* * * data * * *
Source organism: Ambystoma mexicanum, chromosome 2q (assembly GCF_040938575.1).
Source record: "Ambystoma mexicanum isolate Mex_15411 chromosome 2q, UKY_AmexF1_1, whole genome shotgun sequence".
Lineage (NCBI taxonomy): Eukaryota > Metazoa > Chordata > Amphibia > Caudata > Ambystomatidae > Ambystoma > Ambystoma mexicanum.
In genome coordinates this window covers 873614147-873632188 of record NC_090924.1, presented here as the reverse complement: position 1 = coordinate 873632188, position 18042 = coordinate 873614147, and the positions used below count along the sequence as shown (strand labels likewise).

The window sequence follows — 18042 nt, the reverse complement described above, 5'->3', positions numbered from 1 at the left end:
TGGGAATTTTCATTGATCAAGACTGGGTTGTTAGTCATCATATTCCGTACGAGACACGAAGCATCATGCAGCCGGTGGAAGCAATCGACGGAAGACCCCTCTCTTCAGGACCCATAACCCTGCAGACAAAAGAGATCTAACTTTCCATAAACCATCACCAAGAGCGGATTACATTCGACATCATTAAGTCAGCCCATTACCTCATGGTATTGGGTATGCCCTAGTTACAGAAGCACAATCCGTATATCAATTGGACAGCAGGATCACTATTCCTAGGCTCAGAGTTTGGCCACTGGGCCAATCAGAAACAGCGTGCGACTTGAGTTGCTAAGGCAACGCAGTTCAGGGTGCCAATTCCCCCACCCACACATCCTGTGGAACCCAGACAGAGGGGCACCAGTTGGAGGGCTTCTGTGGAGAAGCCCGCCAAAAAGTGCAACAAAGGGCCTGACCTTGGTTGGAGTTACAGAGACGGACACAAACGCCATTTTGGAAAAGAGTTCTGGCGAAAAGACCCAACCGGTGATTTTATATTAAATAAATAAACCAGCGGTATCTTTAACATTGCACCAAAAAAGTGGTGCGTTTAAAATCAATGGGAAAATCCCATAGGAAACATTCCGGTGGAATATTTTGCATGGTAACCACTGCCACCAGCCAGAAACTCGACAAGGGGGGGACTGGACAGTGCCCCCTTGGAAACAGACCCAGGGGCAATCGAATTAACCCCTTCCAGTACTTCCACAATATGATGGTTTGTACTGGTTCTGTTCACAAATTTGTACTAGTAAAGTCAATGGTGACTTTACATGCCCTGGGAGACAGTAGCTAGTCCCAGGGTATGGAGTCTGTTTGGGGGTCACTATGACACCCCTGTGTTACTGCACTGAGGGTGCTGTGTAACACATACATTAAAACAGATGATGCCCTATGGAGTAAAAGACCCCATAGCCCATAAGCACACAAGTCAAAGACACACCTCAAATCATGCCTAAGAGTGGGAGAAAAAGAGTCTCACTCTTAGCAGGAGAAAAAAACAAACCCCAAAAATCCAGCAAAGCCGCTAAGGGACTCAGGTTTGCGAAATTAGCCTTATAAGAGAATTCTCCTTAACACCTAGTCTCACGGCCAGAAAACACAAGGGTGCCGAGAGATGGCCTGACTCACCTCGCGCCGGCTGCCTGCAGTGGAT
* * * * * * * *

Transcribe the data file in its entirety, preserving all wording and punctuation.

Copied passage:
Source organism: Ambystoma mexicanum, chromosome 2q (assembly GCF_040938575.1).
Source record: "Ambystoma mexicanum isolate Mex_15411 chromosome 2q, UKY_AmexF1_1, whole genome shotgun sequence".
Lineage (NCBI taxonomy): Eukaryota > Metazoa > Chordata > Amphibia > Caudata > Ambystomatidae > Ambystoma > Ambystoma mexicanum.
In genome coordinates this window covers 873614147-873632188 of record NC_090924.1, presented here as the reverse complement: position 1 = coordinate 873632188, position 18042 = coordinate 873614147, and the positions used below count along the sequence as shown (strand labels likewise).

The window sequence follows — 18042 nt, the reverse complement described above, 5'->3', positions numbered from 1 at the left end:
TGGGAATTTTCATTGATCAAGACTGGGTTGTTAGTCATCATATTCCGTACGAGACACGAAGCATCATGCAGCCGGTGGAAGCAATCGACGGAAGACCCCTCTCTTCAGGACCCATAACCCTGCAGACAAAAGAGATCTAACTTTCCATAAACCATCACCAAGAGCGGATTACATTCGACATCATTAAGTCAGCCCATTACCTCATGGTATTGGGTATGCCCTAGTTACAGAAGCACAATCCGTATATCAATTGGACAGCAGGATCACTATTCCTAGGCTCAGAGTTTGGCCACTGGGCCAATCAGAAACAGCGTGCGACTTGAGTTGCTAAGGCAACGCAGTTCAGGGTGCCAATTCCCCCACCCACACATCCTGTGGAACCCAGACAGAGGGGCACCAGTTGGAGGGCTTCTGTGGAGAAGCCCGCCAAAAAGTGCAACAAAGGGCCTGACCTTGGTTGGAGTTACAGAGACGGACACAAACGCCATTTTGGAAAAGAGTTCTGGCGAAAAGACCCAACCGGTGATTTTATATTAAATAAATAAACCAGCGGTATCTTTAACATTGCACCAAAAAAGTGGTGCGTTTAAAATCAATGGGAAAATCCCATAGGAAACATTCCGGTGGAATATTTTGCATGGTAACCACTGCCACCAGCCAGAAACTCGACAAGGGGGGGACTGGACAGTGCCCCCTTGGAAACAGACCCAGGGGCAATCGAATTAACCCCTTCCAGTACTTCCACAATATGATGGTTTGTACTGGTTCTGTTCACAAATTTGTACTAGTAAAGTCAATGGTGACTTTACATGCCCTGGGAGACAGTAGCTAGTCCCAGGGTATGGAGTCTGTTTGGGGGTCACTATGACACCCCTGTGTTACTGCACTGAGGGTGCTGTGTAACACATACATTAAAACAGATGATGCCCTATGGAGTAAAAGACCCCATAGCCCATAAGCACACAAGTCAAAGACACACCTCAAATCATGCCTAAGAGTGGGAGAAAAAGAGTCTCACTCTTAGCAGGAGAAAAAAACAAACCCCAAAAATCCAGCAAAGCCGCTAAGGGACTCAGGTTTGCGAAATTAGCCTTATAAGAGAATTCTCCTTAACACCTAGTCTCACGGCCAGAAAACACAAGGGTGCCGAGAGATGGCCTGACTCACCTCGCGCCGGCTGCCTGCAGTGGAT